Over 500 exoplanets have been confirmed to exist around other stars, and another 1,200 plus exoplanetary candidates have been cataloged by the Kepler Space Telescope. The majority of the confirmed exoplanets were spotted using the “transit method” (when the exoplanet passes in front of its host star, thereby dimming its light for astronomers to detect) and the “wobble method” (when the exoplanet gravitationally tugs on its parent star, creating a very slight shift in the star’s position for astronomers to detect), but only exoplanets with short orbital periods have been spotted so far.
The more distant the exoplanet from its host star, the longer its orbital period. To get a positive detection, it’s easy to spot an exoplanet with an orbital period of days, weeks, months, or a couple of years, but what of the exoplanets with orbits similar to Jupiter (12 years), Saturn (30 years) or even Pluto (248 years!)? If we are looking for exoplanets with extreme orbits like Pluto’s, it would be several generations-worth of observations before we’d even get a hint that a world lives there.
“Jupiter and Saturn take 12 and 30 years respectively to orbit the Sun, so you would have to be incredibly lucky or look for a very long time to spot them by a transit or a wobble,” said Nichols.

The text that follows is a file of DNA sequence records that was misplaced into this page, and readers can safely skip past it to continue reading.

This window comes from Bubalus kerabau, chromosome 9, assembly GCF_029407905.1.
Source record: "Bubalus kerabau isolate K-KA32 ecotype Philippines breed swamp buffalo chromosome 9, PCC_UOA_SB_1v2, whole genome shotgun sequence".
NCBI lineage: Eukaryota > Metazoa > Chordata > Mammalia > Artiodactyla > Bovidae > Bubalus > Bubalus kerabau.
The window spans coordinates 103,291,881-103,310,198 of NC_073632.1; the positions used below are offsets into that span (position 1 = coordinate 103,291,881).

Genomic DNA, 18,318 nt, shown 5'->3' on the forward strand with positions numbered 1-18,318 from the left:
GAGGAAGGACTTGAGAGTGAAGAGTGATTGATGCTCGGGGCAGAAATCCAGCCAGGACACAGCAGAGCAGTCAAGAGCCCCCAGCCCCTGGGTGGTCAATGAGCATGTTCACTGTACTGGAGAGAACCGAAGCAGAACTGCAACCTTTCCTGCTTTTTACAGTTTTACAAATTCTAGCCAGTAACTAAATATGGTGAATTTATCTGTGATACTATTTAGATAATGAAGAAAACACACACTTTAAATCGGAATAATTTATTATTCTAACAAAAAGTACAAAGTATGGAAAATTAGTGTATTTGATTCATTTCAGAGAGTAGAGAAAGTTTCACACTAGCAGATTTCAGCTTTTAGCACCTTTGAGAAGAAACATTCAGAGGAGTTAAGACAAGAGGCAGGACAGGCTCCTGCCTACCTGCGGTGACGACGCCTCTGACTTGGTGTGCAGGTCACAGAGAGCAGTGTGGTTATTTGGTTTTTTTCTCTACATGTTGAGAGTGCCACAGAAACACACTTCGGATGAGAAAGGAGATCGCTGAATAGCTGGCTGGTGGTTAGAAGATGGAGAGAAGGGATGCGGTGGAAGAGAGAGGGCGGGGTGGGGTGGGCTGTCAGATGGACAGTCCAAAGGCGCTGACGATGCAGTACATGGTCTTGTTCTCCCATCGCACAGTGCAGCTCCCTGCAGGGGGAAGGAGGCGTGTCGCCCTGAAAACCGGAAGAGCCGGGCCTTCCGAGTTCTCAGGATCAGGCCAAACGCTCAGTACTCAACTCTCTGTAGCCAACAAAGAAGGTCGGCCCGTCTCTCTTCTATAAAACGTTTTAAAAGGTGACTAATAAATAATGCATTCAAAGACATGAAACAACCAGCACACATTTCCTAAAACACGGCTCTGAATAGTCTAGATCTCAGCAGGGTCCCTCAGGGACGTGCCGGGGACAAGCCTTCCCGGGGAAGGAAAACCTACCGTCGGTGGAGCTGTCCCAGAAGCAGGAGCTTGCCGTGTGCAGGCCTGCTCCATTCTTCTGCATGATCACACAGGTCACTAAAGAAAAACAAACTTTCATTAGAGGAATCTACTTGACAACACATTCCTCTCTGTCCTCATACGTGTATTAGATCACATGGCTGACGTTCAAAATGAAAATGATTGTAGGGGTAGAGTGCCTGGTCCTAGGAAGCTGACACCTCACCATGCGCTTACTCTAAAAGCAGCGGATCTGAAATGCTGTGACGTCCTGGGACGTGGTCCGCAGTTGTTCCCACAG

By assessing how the radio emissions for a Jupiter-like exoplanet respond to its rotation rate, the quantity of material falling into the gas giant from an orbiting moon (akin Enceladus’ plumes of water ice and dust being channeled onto the gas giant) and the exoplanet’s orbital distance, Nichols has been able to identify the characteristics of a possible target star. The hypothetical, “aurora-active” exoplanet would be located between 1 to 50 AU from an ultraviolet-bright star and it would need to have a fast spin for the resulting magnetospheric activity to be detectable at a distance of 150 light-years from Earth.
What’s more, the brand new LOw Frequency ARray (LOFAR) radio telescope should be sensitive enough to detect aurorae on Jupiter-like exoplanets, even though the exoplanets themselves are invisible to other detection methods. Nice.
As we’re talking about exoplanets, magnetospheres and listening for radio signals, let’s throw in some alien-hunting for good measure: “In our Solar System, we have a stable system with outer gas giants and inner terrestrial planets, like Earth, where life has been able to evolve. Being able to detect Jupiter-like planets may help us find planetary systems like our own, with other planets that are capable of supporting life,” Nichols added.
Although Nichols isn’t talking about directly detecting habitable alien worlds (just that the detection of Jupiter-like exoplanets could reveal Solar System-like star systems), I think back to the 2009 research that discusses the direct detection of habitable worlds using this method: Aliens, if you’re out there, you can be as quiet as you like (to avoid predators), but the screaming radio emissions from your habitable planet’s magnetosphere will give away your location…
In other words, it doesn’t matter if aliens can watch I Dream of Genie or not, they’ll know we’re here anyway. So, don’t panic. You can listen to my podcasts without being responsible for our alien overlords corralling you and your family into slavery.
If you have a few minutes, you can actually listen to the planets in our solar system. Earth is kind of creepy. Anyway, I guess you’d scream too if you were a planet with us on it.
Listen to Bill McCormick on WBIG AM 1280, every Thursday morning around 9:10!